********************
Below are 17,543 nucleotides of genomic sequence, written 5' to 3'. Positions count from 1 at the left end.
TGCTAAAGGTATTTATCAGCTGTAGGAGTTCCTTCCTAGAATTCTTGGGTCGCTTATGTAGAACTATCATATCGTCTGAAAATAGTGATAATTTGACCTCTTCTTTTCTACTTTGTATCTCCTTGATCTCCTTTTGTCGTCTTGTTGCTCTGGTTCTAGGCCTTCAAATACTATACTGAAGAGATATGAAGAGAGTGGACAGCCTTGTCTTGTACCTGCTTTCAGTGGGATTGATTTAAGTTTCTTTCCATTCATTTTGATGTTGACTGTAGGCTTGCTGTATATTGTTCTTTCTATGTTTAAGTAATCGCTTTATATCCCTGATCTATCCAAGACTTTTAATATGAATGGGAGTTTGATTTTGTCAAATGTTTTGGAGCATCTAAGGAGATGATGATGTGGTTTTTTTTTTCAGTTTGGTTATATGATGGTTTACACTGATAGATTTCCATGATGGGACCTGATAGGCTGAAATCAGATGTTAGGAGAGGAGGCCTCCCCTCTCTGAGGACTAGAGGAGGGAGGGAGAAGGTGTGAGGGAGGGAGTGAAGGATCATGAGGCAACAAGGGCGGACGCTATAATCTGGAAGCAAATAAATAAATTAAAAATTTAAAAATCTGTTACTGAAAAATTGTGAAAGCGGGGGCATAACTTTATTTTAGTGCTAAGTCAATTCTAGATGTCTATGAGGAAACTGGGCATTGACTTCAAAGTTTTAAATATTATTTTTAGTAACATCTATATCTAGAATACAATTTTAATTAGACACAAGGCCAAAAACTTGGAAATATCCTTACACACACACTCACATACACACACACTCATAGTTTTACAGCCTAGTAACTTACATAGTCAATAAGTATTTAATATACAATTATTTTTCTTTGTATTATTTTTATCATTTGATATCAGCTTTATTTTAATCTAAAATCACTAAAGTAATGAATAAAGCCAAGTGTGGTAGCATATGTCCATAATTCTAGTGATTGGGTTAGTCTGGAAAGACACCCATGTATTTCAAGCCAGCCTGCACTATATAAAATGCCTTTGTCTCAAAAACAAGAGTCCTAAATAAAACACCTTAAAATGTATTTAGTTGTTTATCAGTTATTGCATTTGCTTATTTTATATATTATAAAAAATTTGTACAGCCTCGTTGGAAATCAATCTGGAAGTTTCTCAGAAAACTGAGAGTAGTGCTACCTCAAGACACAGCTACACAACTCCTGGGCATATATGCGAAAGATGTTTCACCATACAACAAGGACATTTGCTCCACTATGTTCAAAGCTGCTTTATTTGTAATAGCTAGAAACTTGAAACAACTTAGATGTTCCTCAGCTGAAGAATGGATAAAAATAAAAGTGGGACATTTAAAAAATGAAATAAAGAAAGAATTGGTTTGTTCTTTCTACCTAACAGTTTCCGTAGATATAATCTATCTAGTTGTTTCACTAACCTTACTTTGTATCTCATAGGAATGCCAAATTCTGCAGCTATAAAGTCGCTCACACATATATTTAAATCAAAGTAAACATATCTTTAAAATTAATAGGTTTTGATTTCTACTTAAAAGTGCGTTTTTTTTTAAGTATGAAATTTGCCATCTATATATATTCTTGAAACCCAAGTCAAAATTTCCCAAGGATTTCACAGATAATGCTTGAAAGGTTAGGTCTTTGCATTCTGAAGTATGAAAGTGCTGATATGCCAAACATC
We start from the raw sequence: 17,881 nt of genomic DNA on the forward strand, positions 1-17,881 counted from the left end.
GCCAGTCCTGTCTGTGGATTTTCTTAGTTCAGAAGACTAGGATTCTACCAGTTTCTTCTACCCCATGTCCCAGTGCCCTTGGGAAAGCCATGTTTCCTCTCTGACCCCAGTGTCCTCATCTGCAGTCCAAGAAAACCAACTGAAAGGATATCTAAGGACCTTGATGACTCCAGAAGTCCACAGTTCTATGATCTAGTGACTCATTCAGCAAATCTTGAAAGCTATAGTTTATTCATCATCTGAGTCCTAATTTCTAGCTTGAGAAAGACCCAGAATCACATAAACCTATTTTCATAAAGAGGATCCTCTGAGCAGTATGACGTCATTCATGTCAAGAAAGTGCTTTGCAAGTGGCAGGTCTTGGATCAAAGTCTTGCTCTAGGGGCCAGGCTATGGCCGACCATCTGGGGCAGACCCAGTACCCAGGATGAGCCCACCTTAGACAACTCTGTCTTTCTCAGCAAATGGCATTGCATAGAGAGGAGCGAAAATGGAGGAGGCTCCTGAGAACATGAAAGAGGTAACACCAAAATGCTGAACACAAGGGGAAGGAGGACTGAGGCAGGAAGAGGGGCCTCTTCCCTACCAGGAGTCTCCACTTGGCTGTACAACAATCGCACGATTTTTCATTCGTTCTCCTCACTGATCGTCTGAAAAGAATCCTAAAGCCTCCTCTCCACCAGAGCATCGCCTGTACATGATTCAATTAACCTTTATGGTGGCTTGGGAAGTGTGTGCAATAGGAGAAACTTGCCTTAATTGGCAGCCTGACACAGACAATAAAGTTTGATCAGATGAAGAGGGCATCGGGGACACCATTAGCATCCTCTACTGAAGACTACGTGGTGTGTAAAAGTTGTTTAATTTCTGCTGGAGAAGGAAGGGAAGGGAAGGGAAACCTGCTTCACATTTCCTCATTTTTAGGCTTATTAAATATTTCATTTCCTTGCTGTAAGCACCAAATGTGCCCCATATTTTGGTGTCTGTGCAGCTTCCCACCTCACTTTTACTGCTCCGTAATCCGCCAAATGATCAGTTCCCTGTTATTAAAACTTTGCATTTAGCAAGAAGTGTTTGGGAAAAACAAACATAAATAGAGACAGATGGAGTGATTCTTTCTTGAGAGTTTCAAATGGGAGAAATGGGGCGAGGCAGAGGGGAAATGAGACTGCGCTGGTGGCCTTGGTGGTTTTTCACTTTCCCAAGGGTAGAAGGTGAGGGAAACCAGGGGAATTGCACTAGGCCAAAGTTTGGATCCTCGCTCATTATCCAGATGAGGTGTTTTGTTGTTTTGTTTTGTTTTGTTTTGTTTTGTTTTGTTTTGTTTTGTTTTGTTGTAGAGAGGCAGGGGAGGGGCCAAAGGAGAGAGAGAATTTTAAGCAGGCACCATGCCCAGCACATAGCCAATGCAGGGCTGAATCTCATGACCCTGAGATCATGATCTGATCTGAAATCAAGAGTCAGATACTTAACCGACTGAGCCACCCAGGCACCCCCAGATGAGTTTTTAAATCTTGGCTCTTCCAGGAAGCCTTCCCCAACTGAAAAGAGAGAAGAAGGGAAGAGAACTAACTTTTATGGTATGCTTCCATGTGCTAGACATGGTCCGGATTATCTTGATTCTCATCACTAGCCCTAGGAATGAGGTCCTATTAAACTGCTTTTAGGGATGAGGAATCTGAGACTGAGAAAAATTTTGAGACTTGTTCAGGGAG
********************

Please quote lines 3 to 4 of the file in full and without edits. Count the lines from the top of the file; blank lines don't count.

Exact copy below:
We start from the raw sequence: 17,881 nt of genomic DNA on the forward strand, positions 1-17,881 counted from the left end.
GCCAGTCCTGTCTGTGGATTTTCTTAGTTCAGAAGACTAGGATTCTACCAGTTTCTTCTACCCCATGTCCCAGTGCCCTTGGGAAAGCCATGTTTCCTCTCTGACCCCAGTGTCCTCATCTGCAGTCCAAGAAAACCAACTGAAAGGATATCTAAGGACCTTGATGACTCCAGAAGTCCACAGTTCTATGATCTAGTGACTCATTCAGCAAATCTTGAAAGCTATAGTTTATTCATCATCTGAGTCCTAATTTCTAGCTTGAGAAAGACCCAGAATCACATAAACCTATTTTCATAAAGAGGATCCTCTGAGCAGTATGACGTCATTCATGTCAAGAAAGTGCTTTGCAAGTGGCAGGTCTTGGATCAAAGTCTTGCTCTAGGGGCCAGGCTATGGCCGACCATCTGGGGCAGACCCAGTACCCAGGATGAGCCCACCTTAGACAACTCTGTCTTTCTCAGCAAATGGCATTGCATAGAGAGGAGCGAAAATGGAGGAGGCTCCTGAGAACATGAAAGAGGTAACACCAAAATGCTGAACACAAGGGGAAGGAGGACTGAGGCAGGAAGAGGGGCCTCTTCCCTACCAGGAGTCTCCACTTGGCTGTACAACAATCGCACGATTTTTCATTCGTTCTCCTCACTGATCGTCTGAAAAGAATCCTAAAGCCTCCTCTCCACCAGAGCATCGCCTGTACATGATTCAATTAACCTTTATGGTGGCTTGGGAAGTGTGTGCAATAGGAGAAACTTGCCTTAATTGGCAGCCTGACACAGACAATAAAGTTTGATCAGATGAAGAGGGCATCGGGGACACCATTAGCATCCTCTACTGAAGACTACGTGGTGTGTAAAAGTTGTTTAATTTCTGCTGGAGAAGGAAGGGAAGGGAAGGGAAACCTGCTTCACATTTCCTCATTTTTAGGCTTATTAAATATTTCATTTCCTTGCTGTAAGCACCAAATGTGCCCCATATTTTGGTGTCTGTGCAGCTTCCCACCTCACTTTTACTGCTCCGTAATCCGCCAAATGATCAGTTCCCTGTTATTAAAACTTTGCATTTAGCAAGAAGTGTTTGGGAAAAACAAACATAAATAGAGACAGATGGAGTGATTCTTTCTTGAGAGTTTCAAATGGGAGAAATGGGGCGAGGCAGAGGGGAAATGAGACTGCGCTGGTGGCCTTGGTGGTTTTTCACTTTCCCAAGGGTAGAAGGTGAGGGAAACCAGGGGAATTGCACTAGGCCAAAGTTTGGATCCTCGCTCATTATCCAGATGAGGTGTTTTGTTGTTTTGTTTTGTTTTGTTTTGTTTTGTTTTGTTTTGTTTTGTTTTGTTGTAGAGAGGCAGGGGAGGGGCCAAAGGAGAGAGAGAATTTTAAGCAGGCACCATGCCCAGCACATAGCCAATGCAGGGCTGAATCTCATGACCCTGAGATCATGATCTGATCTGAAATCAAGAGTCAGATACTTAACCGACTGAGCCACCCAGGCACCCCCAGATGAGTTTTTAAATCTTGGCTCTTCCAGGAAGCCTTCCCCAACTGAAAAGAGAGAAGAAGGGAAGAGAACTAACTTTTATGGTATGCTTCCATGTGCTAGACATGGTCCGGATTATCTTGATTCTCATCACTAGCCCTAGGAATGAGGTCCTATTAAACTGCTTTTAGGGATGAGGAATCTGAGACTGAGAAAAATTTTGAGACTTGTTCAGGGAG